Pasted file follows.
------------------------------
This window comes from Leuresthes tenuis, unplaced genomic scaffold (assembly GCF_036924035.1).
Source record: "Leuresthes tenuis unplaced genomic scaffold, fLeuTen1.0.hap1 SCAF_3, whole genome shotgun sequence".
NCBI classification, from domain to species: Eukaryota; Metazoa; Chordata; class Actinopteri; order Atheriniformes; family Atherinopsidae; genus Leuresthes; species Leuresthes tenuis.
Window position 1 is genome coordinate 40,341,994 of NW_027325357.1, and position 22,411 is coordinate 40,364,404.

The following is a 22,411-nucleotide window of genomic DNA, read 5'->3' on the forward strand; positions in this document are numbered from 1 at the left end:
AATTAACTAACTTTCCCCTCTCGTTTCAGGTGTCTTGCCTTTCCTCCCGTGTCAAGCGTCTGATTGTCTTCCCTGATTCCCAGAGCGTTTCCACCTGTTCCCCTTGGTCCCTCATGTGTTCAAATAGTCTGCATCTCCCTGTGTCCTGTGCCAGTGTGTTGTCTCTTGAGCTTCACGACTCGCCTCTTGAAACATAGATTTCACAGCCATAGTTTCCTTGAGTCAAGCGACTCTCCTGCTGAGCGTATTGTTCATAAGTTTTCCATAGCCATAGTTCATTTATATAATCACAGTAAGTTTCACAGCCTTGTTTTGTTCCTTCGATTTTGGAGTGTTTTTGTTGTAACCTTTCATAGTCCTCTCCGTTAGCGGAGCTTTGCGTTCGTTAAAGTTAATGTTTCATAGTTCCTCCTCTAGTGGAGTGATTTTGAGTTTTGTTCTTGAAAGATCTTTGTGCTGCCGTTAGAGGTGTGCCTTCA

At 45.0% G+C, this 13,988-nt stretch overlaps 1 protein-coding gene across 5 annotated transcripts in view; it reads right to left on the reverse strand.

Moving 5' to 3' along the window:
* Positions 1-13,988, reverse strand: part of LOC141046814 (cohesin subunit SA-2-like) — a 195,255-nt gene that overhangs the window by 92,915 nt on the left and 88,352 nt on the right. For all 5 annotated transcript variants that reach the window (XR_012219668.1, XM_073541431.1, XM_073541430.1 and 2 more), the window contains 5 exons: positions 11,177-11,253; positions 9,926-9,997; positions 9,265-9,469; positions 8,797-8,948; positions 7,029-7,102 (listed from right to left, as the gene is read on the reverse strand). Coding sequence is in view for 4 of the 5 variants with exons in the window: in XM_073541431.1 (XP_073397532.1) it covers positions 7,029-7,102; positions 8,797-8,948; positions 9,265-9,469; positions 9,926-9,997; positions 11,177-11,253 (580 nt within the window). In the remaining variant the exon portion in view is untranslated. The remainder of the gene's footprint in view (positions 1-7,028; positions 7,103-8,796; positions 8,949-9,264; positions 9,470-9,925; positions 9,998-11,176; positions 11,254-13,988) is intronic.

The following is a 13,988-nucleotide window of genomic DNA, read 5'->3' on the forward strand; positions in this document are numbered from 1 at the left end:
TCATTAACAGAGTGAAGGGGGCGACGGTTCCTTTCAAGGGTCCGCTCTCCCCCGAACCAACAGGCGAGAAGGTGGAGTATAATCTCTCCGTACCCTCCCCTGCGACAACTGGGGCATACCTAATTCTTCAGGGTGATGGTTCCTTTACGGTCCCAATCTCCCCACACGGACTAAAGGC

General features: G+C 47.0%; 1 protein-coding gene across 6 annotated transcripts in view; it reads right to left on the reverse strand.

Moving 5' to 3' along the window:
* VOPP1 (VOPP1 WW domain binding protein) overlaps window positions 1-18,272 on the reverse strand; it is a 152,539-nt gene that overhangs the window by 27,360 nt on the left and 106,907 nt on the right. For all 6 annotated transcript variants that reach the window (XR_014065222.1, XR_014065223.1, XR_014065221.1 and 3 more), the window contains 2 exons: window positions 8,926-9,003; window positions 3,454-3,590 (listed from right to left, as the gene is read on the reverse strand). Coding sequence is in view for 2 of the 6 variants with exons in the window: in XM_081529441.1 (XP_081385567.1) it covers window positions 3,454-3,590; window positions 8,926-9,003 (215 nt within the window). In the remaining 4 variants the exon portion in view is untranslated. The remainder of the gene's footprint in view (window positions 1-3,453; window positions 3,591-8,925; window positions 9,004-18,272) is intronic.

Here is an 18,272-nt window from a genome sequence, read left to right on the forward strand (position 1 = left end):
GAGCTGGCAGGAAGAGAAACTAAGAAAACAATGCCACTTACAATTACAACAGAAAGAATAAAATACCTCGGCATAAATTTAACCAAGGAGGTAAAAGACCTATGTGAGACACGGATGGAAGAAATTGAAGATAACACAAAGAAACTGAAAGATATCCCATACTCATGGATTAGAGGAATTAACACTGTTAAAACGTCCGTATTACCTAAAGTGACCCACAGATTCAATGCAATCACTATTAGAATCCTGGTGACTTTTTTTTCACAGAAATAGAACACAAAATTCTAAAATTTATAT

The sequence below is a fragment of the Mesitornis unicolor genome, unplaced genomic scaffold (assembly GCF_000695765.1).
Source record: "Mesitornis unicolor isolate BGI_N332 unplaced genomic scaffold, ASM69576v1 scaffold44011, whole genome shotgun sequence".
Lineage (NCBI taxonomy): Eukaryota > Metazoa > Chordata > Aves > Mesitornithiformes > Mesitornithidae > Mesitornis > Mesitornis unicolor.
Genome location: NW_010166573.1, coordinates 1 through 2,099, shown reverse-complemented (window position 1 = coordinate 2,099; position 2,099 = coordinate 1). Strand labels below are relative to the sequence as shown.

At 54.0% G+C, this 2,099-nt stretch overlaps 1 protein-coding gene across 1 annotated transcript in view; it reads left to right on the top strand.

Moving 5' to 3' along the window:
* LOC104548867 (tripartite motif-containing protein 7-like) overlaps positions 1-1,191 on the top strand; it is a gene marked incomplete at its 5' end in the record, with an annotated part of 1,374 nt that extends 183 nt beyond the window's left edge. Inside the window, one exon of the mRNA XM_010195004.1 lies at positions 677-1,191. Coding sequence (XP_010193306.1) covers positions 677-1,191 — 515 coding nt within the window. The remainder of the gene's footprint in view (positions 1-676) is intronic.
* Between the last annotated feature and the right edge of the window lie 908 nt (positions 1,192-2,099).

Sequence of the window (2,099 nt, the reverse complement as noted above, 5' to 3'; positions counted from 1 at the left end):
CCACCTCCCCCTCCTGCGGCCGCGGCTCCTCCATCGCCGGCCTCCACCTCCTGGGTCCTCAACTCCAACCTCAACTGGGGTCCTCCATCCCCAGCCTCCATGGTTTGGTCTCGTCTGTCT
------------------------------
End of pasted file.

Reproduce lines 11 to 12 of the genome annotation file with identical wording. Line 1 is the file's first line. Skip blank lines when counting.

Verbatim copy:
TCATTAACAGAGTGAAGGGGGCGACGGTTCCTTTCAAGGGTCCGCTCTCCCCCGAACCAACAGGCGAGAAGGTGGAGTATAATCTCTCCGTACCCTCCCCTGCGACAACTGGGGCATACCTAATTCTTCAGGGTGATGGTTCCTTTACGGTCCCAATCTCCCCACACGGACTAAAGGC

General features: G+C 47.0%; 1 protein-coding gene across 6 annotated transcripts in view; it reads right to left on the reverse strand.